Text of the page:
Sinister Regard : Editors
            

When I announced last October that I would be self-publishing my memoir this year, I optimistically thought I could have it out by the spring. Spring is now right around the corner, and I think I can say with some confidence that ... er, The Accidental Terrorist will be available no sooner than this fall.

But that's the only bad news I have to report! I've been very busy these past five months, and I'd like to tell you a little about it. As many drafts of this memoir as I've done, I've never quite been happy with it, so my first order of business was hiring an editor. Fortunately for me, I know one of the best in the business, Juliet Ulman, and she was willing to work with me on the book. She worked at Bantam Dell for eleven years, and since striking out on her own she has since continued to do amazing things, like for instance editing a little novel you may have heard of, The Windup Girl. She herself has two Hugo Award nominations for Best Professional Editor. I'm very lucky to have her input.

Juliet delivered her first set of notes and edits to me at the end of December. All her observations were very helpful, but by far her biggest suggestion was that I widen out the scope of the book, to make it more than just my own story but an investigation into Mormonism itself.

Needless to say, that sounded like a lot of work. But at the same time, it jibed completely with my original vision for the book. In fact, if you listened to the podcast version of The Accidental Terrorist, then you know that I did interpolate a lot of material from Mormon history into the narrative. For some reason, it seemed like a good idea to me to take that material out in a later draft. (This is why I can't have nice things.)

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I've always believed that I have a pretty good memory—in particular, that I can recall formative events and conversations from years or even decades ago in reasonably good detail. When I started work on my memoir The Accidental Terrorist, I made a list of incidents, events, and bits of lore from my mission that I wanted to include. The more of these that I wrote down, the more others I started to remember. My notes ran pages and pages and pages.

I'm now working my way through a revision of the book with notes from my editor, Juliet Ulman. The occasional query scrawled in the margin questions details I seem to recall clearly. I've started wondering how much I can trust those old memories, especially the smaller moments I could easily have misremembered or invented. I've started looking for bits I can actually confirm.

Last night I came to the passage below, which seemed like it should be eminently verifiable. The scene is southern Alberta, October 1986:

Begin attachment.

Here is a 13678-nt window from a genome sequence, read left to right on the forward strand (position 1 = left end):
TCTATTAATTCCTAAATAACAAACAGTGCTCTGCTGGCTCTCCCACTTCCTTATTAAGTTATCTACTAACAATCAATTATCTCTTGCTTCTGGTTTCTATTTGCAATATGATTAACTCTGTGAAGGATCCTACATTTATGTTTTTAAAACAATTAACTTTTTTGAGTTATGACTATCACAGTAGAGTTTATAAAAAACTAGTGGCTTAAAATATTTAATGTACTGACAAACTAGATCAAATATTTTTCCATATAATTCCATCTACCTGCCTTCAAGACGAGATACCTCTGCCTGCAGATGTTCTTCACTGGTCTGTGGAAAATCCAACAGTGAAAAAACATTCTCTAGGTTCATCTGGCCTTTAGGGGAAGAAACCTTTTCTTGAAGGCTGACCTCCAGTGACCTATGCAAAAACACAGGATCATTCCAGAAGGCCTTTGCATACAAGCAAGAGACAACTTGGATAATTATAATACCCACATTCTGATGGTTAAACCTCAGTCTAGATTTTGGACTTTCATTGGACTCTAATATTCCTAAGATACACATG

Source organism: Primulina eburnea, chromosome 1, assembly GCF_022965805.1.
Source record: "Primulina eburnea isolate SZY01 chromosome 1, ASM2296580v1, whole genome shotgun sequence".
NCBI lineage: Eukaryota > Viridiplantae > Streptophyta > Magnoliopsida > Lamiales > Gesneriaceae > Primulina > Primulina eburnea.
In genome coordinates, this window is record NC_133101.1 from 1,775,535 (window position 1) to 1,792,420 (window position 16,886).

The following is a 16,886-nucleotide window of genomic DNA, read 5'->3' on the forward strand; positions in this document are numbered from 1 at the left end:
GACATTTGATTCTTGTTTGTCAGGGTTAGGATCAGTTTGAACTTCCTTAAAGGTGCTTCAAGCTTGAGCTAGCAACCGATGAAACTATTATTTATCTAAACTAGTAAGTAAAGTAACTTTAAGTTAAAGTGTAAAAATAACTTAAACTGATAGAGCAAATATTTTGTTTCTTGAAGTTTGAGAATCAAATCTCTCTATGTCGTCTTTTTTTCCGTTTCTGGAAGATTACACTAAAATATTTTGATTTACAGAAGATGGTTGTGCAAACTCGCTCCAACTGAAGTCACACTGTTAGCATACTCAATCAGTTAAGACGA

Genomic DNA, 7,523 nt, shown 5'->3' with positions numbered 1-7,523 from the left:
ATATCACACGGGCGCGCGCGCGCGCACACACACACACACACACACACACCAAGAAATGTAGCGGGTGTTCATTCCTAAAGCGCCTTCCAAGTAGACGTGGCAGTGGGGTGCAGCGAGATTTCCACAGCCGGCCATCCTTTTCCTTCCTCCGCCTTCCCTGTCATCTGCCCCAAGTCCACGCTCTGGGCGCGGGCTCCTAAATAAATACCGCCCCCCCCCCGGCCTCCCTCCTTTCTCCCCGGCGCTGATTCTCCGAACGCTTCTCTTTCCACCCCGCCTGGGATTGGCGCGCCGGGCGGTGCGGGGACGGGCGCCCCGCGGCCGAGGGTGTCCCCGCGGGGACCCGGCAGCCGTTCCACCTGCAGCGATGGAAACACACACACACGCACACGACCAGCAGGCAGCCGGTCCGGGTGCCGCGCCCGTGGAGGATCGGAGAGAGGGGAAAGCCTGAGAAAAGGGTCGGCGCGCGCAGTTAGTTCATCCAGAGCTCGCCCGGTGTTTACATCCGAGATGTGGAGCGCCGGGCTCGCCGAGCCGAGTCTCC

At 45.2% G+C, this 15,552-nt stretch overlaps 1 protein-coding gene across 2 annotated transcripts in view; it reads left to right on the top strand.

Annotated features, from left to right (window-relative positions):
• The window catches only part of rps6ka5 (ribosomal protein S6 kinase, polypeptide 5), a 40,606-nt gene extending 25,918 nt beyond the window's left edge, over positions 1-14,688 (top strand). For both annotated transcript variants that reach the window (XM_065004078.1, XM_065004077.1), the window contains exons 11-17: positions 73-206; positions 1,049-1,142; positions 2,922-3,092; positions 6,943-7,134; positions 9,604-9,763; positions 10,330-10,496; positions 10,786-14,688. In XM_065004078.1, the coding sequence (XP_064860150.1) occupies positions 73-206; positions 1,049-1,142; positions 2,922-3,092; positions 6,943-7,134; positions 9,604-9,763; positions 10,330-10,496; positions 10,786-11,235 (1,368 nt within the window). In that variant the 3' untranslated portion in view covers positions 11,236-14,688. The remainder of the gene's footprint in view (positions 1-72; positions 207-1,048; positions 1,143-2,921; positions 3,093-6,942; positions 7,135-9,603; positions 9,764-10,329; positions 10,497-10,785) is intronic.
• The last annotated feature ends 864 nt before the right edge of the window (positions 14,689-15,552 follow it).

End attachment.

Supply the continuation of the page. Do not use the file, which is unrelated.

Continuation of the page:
On Friday of that week, we were talking heavy metal when I mentioned that the only band I liked of that sort was Rush.

"Ah, so you're one of those," said Fowler. "Same as every other missionary in Canada. You know last winter they had a concert scheduled up in Edmonton?"

"That was the Power Windows tour. What a great show. I saw it in Salt Lake."

"Well, I was serving in Edmonton at the time. I swear half the elders in town must've had tickets."

I gaped. In my civilian life, I had the right to choose to see a rock concert if I wanted, whether or not the Church or my father approved. But for a missionary, ordained and set apart as a representative of Jesus Christ, the rules were different. No music, especially not rock music, and especially not live rock music. That was just handing Satan the keys to your soul's front door.

"Including you?" I asked.

"Naw, Rush ain't my thing. But anyways, the day of the show this massive blizzard hits. No joke. Shuts everything down. No planes in or out. Concert canceled."

"Whoa."

"You're telling me. You think God wanted all those missionaries rocking out in clouds of dope smoke? No way. It would have killed the Spirit dead in Edmonton for a month."
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Epidode #61 of The Accidental Terrorist Podcast is now available, in which Bill explains how you can bid to win your very own privately printed copy of his memoir The Accidental Terrorist. Listen up! (Or simply click here to learn more and bid now.)

http://www.shunn.net/podcast?at=61

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ShunnCast #55: Magick 4 Terri Auction

            

Epidode #55 of "ShunnCast" is now available, in which Bill explains how you can bid to win your very own privately printed copy of his memoir The Accidental Terrorist. Listen up! (Or simply click here to learn more and bid now.)

http://www.shunn.net/podcast?id=55

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The Accidental Terrorist 30th Anniversary Sale

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